“After all, no, I was not paranoid”: Mexico at the heart of the Pegasus case

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Markela Tourati was afraid for a long time that the Mexican authorities were watching her. Today, she is a freelance journalist almost certain that it was among the goals of Pegasus software. Not unnecessarily as it seems.

Ms Tourati, 47, was informed on Saturday that her name, as well as that of 24 other journalists working in Mexico, was on the list of 15,000 phone numbers monitored by software developed by the Israeli company NSO and purchased by the government. of former President Enrique Pena Neto (2012-2018).

Once installed without the knowledge of its owner on any smartphone, this software allows the interception of messages, photos, contacts, calls, but also the activation of the microphone remotely.

A large-scale investigation that strengthens the long-standing suspicions of this company was published on Sunday by a consortium of a total of 80 journalists working for 17 international media.

The investigation was based on a list owned by the Forbidden Stories collective and the non-governmental organization Amnesty International, which includes, according to them, 50,000 telephone numbers that had been targeted by NSO customers since 2016 in order to potentially be monitored.

And the former president of Mexico target surveillance

Like Marcella Tourati, relatives and associates of current Mexican President Andres Manuel Lopez Obrador were among the targets.

It was monitored between 2016 and 2017, revealed yesterday Monday one of the 17 media of the consortium.

Although Pegasus’ license in Mexico expired in 2017, Markela is convinced that monitoring continued by other means.

“I think almost all journalists in Mexico know and feel that they are being subjected to some kind of surveillance, as Mexico is one of the most dangerous countries to practice our profession,” the researcher told AFP yesterday.

At the time she believed she was being spied on, she and two other colleagues were investigating the case of the giant Brazilian construction company Odebrecht, which has admitted to handing out bribes to politicians across Latin America to secure state contracts. .

“People wrote to me to say ‘look, you were not crazy, you were not paranoid, what you said turned out to be true,'” Ms. Turati said, not without emotion.

“No one is being spied on anymore”

Mr Lopez Obrador, in power since 2018, simply assured himself Monday that his government was not spying on journalists.

“No one is being spied on anymore, freedoms are guaranteed,” said the center-left president.

At the same time, he promised to investigate the case of journalist Olegario Aguilera, who disappeared 17 years ago in the state of Guerrero, under still dark conditions.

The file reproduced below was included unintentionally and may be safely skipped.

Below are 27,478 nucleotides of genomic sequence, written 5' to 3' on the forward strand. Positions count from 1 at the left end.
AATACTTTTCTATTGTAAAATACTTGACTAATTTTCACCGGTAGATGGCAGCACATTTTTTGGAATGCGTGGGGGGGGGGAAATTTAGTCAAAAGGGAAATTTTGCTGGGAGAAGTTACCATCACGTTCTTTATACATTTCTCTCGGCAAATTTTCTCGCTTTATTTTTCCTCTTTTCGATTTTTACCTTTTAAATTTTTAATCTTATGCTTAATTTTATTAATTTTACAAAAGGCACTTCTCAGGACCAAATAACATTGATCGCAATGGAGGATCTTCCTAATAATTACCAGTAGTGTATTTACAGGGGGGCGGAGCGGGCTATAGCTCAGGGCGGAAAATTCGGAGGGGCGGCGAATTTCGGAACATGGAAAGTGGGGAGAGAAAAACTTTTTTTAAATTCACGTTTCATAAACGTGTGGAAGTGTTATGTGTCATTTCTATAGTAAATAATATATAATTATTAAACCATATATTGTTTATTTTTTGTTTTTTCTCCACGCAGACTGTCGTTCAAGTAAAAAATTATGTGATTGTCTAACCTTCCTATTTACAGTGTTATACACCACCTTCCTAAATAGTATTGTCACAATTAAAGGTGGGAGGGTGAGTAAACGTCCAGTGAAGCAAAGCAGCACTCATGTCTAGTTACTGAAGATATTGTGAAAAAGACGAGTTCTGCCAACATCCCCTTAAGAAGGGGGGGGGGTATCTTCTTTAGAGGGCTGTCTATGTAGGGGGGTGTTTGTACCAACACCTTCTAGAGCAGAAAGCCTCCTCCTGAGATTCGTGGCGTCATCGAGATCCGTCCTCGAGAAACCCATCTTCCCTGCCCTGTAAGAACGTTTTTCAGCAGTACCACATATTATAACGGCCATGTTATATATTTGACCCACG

Together with a group of journalists, Markela Tourati has become famous for making a map with the locations of secret mass graves and investigating the massacre of immigrants and the disappearance of 43 students in Ayotsinapa in 2014, a case that caused a worldwide outcry.

Relatives of the Ayotsinapa victims and human rights defenders were also targeted, according to international media research, including the Washington Post, Guardian and Le Monde.

“I was very active in setting up a network to protect journalists,” said Ms Tourati.

More than a hundred journalists have been killed in Mexico since 2000, including Cecilio Pineda in March 2017 in Guerrero. Unbeknownst to him, Pegasus was also installed on his phone.

Following the publication of the investigation, NSO asserted that its software had been developed to combat terrorism, pedophilia, and organized crime and that it did not control how its client governments used it.

Relatives of Javier Valdes, a French Agency associate who was killed in May 2017 in Culiacan (northwest), were also being monitored.

“Political espionage”

The intrusions of Andres Manuel Lopez Obrador’s close associates took place while he was still the leader of the opposition to President Pena Nieto of the then ruling Institutional Revolutionary Party (PRI), according to the website Aristegui Noticias.

Among those being monitored were Lopez Obrador’s wife, Beatrice Gutierrez, his children, siblings, and even the cardiologist of a veteran Mexican left-wing politician who had undergone surgery after suffering a heart attack.

The current mayor of Mexico City, Claudia Seinbaum, current ministers and other current officials were also under surveillance.

“The previous government carried out political espionage,” Ms. Seinbaum told Aristegui Noticias, whose director, Carmen Aristaggi, was also being monitored.

However, the list of at least 50,000 smartphones that were “infected” by Pegasus does not include the number of Mr. Lopez Obrador himself. Quite simply, according to Aristegui Noticias, the current president “apparently did not have a personal mobile phone” and sent his messages through intermediaries and associates.

Based on the Pegasus investigation, the software was also used by the Department of Defense and the Attorney General’s Office.

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